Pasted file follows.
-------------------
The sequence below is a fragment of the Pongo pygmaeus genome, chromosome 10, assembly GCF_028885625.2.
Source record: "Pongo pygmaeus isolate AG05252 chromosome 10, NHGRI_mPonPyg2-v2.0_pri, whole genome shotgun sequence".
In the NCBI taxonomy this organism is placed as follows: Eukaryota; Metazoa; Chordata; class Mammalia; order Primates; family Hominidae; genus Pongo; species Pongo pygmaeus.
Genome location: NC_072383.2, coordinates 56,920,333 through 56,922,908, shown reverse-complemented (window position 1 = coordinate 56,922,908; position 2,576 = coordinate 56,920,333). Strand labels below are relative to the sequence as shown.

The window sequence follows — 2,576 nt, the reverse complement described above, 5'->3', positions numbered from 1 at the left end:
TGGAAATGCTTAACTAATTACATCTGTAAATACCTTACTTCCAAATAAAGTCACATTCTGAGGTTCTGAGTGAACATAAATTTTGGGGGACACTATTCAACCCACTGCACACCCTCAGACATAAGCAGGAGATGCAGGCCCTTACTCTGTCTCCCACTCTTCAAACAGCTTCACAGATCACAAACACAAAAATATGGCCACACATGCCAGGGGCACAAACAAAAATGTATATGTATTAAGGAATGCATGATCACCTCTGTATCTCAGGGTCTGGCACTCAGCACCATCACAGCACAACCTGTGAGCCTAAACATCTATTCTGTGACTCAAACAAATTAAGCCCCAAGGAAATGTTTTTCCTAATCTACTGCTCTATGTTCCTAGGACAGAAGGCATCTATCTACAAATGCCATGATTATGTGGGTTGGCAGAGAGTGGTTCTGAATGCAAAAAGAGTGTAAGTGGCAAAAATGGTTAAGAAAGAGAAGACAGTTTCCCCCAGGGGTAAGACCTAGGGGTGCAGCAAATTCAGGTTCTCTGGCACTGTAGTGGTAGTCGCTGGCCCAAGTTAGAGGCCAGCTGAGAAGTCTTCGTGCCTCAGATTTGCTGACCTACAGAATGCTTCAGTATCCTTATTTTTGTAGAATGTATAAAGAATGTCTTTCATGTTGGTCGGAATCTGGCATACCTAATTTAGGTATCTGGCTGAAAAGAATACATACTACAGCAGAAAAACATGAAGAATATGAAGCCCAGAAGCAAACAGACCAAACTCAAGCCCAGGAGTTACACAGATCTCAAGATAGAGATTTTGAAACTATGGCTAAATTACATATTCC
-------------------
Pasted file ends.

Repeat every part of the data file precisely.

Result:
The sequence below is a fragment of the Pongo pygmaeus genome, chromosome 10, assembly GCF_028885625.2.
Source record: "Pongo pygmaeus isolate AG05252 chromosome 10, NHGRI_mPonPyg2-v2.0_pri, whole genome shotgun sequence".
In the NCBI taxonomy this organism is placed as follows: Eukaryota; Metazoa; Chordata; class Mammalia; order Primates; family Hominidae; genus Pongo; species Pongo pygmaeus.
Genome location: NC_072383.2, coordinates 56,920,333 through 56,922,908, shown reverse-complemented (window position 1 = coordinate 56,922,908; position 2,576 = coordinate 56,920,333). Strand labels below are relative to the sequence as shown.

The window sequence follows — 2,576 nt, the reverse complement described above, 5'->3', positions numbered from 1 at the left end:
TGGAAATGCTTAACTAATTACATCTGTAAATACCTTACTTCCAAATAAAGTCACATTCTGAGGTTCTGAGTGAACATAAATTTTGGGGGACACTATTCAACCCACTGCACACCCTCAGACATAAGCAGGAGATGCAGGCCCTTACTCTGTCTCCCACTCTTCAAACAGCTTCACAGATCACAAACACAAAAATATGGCCACACATGCCAGGGGCACAAACAAAAATGTATATGTATTAAGGAATGCATGATCACCTCTGTATCTCAGGGTCTGGCACTCAGCACCATCACAGCACAACCTGTGAGCCTAAACATCTATTCTGTGACTCAAACAAATTAAGCCCCAAGGAAATGTTTTTCCTAATCTACTGCTCTATGTTCCTAGGACAGAAGGCATCTATCTACAAATGCCATGATTATGTGGGTTGGCAGAGAGTGGTTCTGAATGCAAAAAGAGTGTAAGTGGCAAAAATGGTTAAGAAAGAGAAGACAGTTTCCCCCAGGGGTAAGACCTAGGGGTGCAGCAAATTCAGGTTCTCTGGCACTGTAGTGGTAGTCGCTGGCCCAAGTTAGAGGCCAGCTGAGAAGTCTTCGTGCCTCAGATTTGCTGACCTACAGAATGCTTCAGTATCCTTATTTTTGTAGAATGTATAAAGAATGTCTTTCATGTTGGTCGGAATCTGGCATACCTAATTTAGGTATCTGGCTGAAAAGAATACATACTACAGCAGAAAAACATGAAGAATATGAAGCCCAGAAGCAAACAGACCAAACTCAAGCCCAGGAGTTACACAGATCTCAAGATAGAGATTTTGAAACTATGGCTAAATTACATATTCC